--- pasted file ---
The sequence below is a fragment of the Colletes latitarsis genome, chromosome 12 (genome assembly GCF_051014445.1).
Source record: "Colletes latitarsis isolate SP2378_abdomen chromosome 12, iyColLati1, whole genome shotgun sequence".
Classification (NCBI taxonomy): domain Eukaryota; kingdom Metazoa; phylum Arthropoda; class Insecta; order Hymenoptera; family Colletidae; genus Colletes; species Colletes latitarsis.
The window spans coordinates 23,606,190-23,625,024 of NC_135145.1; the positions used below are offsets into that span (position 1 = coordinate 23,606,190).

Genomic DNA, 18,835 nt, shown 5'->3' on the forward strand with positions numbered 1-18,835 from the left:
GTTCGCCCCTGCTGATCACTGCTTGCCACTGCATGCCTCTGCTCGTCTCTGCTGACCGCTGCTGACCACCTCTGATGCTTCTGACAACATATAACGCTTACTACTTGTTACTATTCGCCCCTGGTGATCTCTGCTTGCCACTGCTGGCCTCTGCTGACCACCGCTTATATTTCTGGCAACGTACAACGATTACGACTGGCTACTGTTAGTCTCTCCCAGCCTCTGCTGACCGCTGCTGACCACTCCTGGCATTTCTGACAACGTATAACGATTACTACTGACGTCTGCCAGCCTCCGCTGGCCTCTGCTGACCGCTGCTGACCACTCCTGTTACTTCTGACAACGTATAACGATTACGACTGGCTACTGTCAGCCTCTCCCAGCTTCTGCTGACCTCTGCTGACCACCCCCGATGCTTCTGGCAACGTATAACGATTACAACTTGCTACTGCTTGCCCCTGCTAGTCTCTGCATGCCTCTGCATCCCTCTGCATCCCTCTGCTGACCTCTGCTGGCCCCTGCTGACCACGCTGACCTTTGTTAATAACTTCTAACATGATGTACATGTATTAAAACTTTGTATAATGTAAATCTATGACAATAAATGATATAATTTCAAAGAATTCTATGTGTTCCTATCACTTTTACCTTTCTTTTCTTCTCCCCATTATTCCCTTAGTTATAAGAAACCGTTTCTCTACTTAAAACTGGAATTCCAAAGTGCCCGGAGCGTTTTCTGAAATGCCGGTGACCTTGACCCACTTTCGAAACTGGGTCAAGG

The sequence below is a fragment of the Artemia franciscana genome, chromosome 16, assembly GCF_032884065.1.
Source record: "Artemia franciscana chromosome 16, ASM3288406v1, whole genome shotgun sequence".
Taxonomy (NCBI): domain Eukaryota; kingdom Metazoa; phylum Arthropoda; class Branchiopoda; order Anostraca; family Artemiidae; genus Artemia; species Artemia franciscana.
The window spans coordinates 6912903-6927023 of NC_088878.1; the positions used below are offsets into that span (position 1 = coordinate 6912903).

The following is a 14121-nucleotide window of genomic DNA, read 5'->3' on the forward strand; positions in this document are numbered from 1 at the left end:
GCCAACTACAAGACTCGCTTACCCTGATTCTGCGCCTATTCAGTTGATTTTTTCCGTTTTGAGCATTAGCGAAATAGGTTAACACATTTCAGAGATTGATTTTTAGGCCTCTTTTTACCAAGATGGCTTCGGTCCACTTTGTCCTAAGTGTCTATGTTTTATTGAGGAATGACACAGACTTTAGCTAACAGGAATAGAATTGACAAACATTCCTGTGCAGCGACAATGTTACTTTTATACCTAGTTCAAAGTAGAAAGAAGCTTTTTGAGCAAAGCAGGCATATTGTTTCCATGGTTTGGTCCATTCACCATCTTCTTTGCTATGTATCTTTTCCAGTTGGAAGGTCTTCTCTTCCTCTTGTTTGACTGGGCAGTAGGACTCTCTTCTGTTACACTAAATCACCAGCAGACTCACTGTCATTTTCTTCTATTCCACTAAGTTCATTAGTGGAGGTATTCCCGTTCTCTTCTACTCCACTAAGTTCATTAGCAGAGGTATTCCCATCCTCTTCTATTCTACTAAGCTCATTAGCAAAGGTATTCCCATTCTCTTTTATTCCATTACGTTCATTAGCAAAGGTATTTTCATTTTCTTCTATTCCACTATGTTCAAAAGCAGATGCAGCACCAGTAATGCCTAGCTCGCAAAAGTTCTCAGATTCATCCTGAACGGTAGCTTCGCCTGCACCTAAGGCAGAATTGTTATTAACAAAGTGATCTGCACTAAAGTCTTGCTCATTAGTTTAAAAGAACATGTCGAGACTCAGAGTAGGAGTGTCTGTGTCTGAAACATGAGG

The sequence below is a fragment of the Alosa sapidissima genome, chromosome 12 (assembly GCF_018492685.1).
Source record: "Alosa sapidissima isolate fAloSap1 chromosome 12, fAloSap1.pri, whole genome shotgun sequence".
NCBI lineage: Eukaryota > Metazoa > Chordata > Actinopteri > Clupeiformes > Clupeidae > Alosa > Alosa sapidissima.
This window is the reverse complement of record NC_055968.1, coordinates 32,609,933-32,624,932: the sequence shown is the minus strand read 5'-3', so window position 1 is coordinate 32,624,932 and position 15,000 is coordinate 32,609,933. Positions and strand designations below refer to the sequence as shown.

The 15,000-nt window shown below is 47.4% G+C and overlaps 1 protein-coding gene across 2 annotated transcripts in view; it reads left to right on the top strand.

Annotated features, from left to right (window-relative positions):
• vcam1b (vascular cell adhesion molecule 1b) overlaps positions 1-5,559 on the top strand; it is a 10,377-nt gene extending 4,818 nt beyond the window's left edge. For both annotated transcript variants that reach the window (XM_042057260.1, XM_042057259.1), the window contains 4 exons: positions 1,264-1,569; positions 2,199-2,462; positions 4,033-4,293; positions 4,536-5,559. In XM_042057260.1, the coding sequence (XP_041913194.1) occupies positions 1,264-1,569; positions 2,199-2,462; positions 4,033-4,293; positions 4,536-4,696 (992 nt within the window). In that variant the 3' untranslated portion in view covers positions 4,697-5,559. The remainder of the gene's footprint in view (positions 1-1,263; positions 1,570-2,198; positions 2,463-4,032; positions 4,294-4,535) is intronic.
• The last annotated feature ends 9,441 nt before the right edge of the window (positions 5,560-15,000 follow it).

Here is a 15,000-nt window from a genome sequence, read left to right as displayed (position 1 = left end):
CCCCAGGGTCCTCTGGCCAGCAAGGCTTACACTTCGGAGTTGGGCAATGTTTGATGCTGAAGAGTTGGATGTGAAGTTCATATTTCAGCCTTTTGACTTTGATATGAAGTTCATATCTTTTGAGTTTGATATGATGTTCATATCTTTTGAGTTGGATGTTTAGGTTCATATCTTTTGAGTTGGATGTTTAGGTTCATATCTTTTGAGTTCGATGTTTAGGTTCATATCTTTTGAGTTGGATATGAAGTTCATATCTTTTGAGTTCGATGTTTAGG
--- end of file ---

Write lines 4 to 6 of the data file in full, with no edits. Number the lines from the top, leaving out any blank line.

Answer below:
The window spans coordinates 23,606,190-23,625,024 of NC_135145.1; the positions used below are offsets into that span (position 1 = coordinate 23,606,190).

Genomic DNA, 18,835 nt, shown 5'->3' on the forward strand with positions numbered 1-18,835 from the left:
GTTCGCCCCTGCTGATCACTGCTTGCCACTGCATGCCTCTGCTCGTCTCTGCTGACCGCTGCTGACCACCTCTGATGCTTCTGACAACATATAACGCTTACTACTTGTTACTATTCGCCCCTGGTGATCTCTGCTTGCCACTGCTGGCCTCTGCTGACCACCGCTTATATTTCTGGCAACGTACAACGATTACGACTGGCTACTGTTAGTCTCTCCCAGCCTCTGCTGACCGCTGCTGACCACTCCTGGCATTTCTGACAACGTATAACGATTACTACTGACGTCTGCCAGCCTCCGCTGGCCTCTGCTGACCGCTGCTGACCACTCCTGTTACTTCTGACAACGTATAACGATTACGACTGGCTACTGTCAGCCTCTCCCAGCTTCTGCTGACCTCTGCTGACCACCCCCGATGCTTCTGGCAACGTATAACGATTACAACTTGCTACTGCTTGCCCCTGCTAGTCTCTGCATGCCTCTGCATCCCTCTGCATCCCTCTGCTGACCTCTGCTGGCCCCTGCTGACCACGCTGACCTTTGTTAATAACTTCTAACATGATGTACATGTATTAAAACTTTGTATAATGTAAATCTATGACAATAAATGATATAATTTCAAAGAATTCTATGTGTTCCTATCACTTTTACCTTTCTTTTCTTCTCCCCATTATTCCCTTAGTTATAAGAAACCGTTTCTCTACTTAAAACTGGAATTCCAAAGTGCCCGGAGCGTTTTCTGAAATGCCGGTGACCTTGACCCACTTTCGAAACTGGGTCAAGG